Introduction: In this article – to celebrate Women’s History Month – Gena Philibert-Ortega shows how newspaper articles can help break through a brick wall common in researching female ancestors: finding her maiden name. Gena is a genealogist and author of the book “From the Family Kitchen.”
One of the most frustrating problems genealogists have in their search for a female ancestor is not being able to find her maiden name. Without a maiden name we can’t continue our research and connect her with her parents, grandparents, and past generations. Fortunately, newspapers can help with this problem. Some newspaper articles, searched by her married surname, can provide you with her maiden name. What newspaper articles do this? Consider some of the following examples.
Marriage License Applications
It’s not unusual for newspapers to list county marriage license applications. In some cases, at the very least, these simple lists provide the name of the perspective bride and the groom. Always remember that a marriage license does not necessarily mean the couple went through with the wedding. Depending on the time period, a waiting period may have been required between obtaining the license and the actual wedding ceremony. Those few days were long enough for a nervous bride or groom to have a change of heart.
The above example from the San Francisco Chronicle not only provides the names of the couples, but their ages and street addresses as well. Contrast that with this Springfield Union article that includes occupations.
Her Parents’ Milestone Events
Now, I know you’re saying to yourself: “Gena! I don’t know her maiden name, so how can I find articles about her parents?” Milestone events like a 25th or 50th wedding anniversary, a significant birthday, or a family reunion often list children or other relatives attending the event. Because she, and possibly her husband, would be identified by her married name, you can search by that name to find these articles. Read the newspaper article carefully for the names of her parents, siblings, where the family is from, and other information that might shed light on her younger years.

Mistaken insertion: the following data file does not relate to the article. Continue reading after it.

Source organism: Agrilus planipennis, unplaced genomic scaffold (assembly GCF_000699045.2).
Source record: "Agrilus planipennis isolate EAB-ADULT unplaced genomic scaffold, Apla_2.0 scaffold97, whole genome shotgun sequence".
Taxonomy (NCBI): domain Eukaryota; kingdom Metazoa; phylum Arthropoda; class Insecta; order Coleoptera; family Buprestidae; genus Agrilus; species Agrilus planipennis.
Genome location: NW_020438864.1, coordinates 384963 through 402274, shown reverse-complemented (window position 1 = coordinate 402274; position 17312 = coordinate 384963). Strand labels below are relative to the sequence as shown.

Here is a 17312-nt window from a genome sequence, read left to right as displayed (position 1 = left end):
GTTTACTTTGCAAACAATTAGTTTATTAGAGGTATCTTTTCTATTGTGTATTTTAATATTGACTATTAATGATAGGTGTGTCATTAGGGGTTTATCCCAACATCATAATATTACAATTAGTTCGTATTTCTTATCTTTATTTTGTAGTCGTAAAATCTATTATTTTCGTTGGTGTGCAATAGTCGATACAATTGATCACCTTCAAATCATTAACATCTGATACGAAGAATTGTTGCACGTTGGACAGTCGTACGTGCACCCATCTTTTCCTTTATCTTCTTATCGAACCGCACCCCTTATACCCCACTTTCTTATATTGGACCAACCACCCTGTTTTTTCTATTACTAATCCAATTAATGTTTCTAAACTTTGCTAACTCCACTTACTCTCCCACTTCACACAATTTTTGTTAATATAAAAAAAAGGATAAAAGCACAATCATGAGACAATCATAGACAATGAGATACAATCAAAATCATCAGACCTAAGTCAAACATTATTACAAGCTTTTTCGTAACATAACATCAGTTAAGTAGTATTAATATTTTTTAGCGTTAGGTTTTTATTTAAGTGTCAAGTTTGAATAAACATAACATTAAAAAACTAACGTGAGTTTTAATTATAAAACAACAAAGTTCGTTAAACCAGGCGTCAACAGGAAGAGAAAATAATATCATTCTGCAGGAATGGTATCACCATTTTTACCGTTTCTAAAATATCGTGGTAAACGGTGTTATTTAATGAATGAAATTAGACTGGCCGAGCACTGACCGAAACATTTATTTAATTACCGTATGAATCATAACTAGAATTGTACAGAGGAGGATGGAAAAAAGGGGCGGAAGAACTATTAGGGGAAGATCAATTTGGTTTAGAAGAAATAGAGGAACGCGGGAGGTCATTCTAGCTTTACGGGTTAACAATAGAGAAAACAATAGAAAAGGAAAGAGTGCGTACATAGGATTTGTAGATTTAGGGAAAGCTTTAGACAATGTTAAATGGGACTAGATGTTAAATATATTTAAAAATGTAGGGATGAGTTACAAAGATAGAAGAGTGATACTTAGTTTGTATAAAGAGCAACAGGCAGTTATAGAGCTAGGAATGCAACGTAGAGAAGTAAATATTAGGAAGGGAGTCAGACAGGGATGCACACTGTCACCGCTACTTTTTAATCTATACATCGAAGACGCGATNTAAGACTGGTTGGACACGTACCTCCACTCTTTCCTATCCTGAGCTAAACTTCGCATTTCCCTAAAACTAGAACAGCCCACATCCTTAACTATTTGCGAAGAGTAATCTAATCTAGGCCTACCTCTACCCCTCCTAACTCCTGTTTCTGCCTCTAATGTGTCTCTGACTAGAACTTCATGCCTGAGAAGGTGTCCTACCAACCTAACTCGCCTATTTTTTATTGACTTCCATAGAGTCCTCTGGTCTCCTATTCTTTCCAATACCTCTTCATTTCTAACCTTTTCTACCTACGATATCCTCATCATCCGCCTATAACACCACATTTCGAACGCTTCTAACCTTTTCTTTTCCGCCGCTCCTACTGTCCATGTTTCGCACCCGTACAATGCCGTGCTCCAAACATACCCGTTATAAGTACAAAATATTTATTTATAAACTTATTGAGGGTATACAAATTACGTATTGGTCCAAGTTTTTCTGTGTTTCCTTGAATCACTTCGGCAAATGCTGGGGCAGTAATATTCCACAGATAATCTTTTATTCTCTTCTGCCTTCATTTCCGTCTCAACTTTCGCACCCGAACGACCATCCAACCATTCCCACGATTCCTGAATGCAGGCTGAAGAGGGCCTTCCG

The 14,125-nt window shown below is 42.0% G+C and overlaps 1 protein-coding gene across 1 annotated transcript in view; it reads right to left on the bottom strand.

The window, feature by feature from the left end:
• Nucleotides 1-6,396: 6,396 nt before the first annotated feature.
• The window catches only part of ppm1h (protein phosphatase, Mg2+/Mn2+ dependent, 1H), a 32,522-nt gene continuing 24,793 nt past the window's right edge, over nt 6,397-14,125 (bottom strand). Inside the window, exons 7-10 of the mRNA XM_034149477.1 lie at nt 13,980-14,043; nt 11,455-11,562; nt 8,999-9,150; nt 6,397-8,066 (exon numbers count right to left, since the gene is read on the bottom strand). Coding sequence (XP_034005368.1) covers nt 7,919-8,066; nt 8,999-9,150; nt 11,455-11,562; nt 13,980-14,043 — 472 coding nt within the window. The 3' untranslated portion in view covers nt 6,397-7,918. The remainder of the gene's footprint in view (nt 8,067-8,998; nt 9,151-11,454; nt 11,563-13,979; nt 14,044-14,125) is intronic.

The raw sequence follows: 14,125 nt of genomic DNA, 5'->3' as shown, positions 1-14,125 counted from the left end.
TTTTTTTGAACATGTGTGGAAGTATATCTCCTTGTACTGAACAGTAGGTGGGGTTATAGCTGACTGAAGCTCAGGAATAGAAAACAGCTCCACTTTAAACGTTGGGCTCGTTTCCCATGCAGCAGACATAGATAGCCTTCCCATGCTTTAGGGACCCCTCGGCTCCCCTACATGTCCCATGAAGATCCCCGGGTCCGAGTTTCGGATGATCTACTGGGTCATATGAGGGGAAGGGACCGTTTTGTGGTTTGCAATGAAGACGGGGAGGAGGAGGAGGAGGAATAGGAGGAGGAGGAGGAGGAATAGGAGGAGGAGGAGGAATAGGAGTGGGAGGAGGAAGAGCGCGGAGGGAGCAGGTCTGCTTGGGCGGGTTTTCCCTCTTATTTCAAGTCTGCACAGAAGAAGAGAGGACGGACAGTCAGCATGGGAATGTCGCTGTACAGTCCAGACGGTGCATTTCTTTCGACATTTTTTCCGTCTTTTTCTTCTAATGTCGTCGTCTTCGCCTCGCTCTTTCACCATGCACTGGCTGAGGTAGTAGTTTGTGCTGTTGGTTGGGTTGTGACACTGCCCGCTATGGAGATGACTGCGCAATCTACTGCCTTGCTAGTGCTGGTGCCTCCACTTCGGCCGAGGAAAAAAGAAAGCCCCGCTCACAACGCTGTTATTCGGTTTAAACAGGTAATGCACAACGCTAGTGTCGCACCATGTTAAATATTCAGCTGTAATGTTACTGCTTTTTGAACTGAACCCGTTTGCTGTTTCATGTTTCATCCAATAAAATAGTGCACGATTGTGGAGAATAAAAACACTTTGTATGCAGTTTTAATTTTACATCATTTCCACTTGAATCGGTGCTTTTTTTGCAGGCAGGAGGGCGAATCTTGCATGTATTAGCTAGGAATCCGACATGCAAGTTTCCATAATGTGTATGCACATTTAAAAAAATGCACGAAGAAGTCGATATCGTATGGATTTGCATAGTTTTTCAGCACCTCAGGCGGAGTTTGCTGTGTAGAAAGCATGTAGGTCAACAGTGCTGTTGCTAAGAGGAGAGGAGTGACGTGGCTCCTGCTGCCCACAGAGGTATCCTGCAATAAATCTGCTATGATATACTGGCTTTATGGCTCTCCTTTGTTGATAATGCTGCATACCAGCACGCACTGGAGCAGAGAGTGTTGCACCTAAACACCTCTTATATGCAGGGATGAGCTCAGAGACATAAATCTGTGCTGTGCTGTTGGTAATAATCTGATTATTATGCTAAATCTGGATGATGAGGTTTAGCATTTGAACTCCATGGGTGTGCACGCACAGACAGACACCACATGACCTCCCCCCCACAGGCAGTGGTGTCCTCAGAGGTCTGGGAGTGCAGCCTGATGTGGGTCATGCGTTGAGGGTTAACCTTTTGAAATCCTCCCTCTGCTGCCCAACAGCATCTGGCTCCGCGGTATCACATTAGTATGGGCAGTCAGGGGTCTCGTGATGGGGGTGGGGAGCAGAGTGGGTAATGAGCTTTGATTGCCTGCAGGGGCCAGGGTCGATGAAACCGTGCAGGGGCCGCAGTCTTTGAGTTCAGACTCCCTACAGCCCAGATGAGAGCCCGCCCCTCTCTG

This example from the Philadelphia Inquirer provides the married names of the Insingers. The newspaper reports on the Insinger family reunion honoring Albert and Anna Insinger and the 61st anniversary of their arrival in the United States. They enjoyed the company of 60 guests including their daughters Mrs. Lena Kreig and Mrs. Elizabeth Goodrich.
An obituary of a parent, a brother, or an unmarried sister might provide the maiden name you’ve been searching for. Obituaries often list survivors of the deceased, and this can include children and siblings.
This example from the Caledonian is unfortunate in that it doesn’t provide much information about the deceased – but anyone looking for the maiden name of the deceased’s daughter, Mrs. Richard Eastman of Brooklyn, New York, would learn that she was the daughter of Judge E. A. and Louisa Parks.
Her Milestone Events
Was she married for 25+ years? Did she live a nice, long life? Those life events result in newspaper articles. Often those newspaper articles include background information about the person, including the names of their parents or a maiden name – as in this example from the Kalamazoo Gazette with the announcement of the 50th wedding anniversary of Mr. and Mrs. Peter Dobbin. The last paragraph reveals that Mrs. Peter Dobbin was the former Mary J. Atwell.
It may seem like a long shot, but her obituary may provide you the answer you need. A listing of her brothers, never-married sisters, or other paternal family members will provide you the maiden surname you seek. Remember that obituaries are always a good source for information that should be further researched.
In this example from the Boston News-Letter, the deceased’s parents are not only named but so too are her mother’s parents! 93-year-old Mrs. Elizabeth Paybody is listed as the daughter of John Alden, Esq., and his wife Priscilla, who was the daughter of William Mullins. What a treasure for a family historian to find!
Obviously, not all obituaries for women are going to be this great – but you should always check for an obituary to see what information it may hold.
What’s Her Maiden Name?
While not knowing the maiden name of a female ancestor may be frustrating, you can in some cases find it by searching for her by her married name. Don’t forget to also search for her by her husband’s complete name (a.k.a., Mrs. John Smith).
Have you found a female ancestor’s maiden name using historical newspapers? Share your story with us in the comments section below.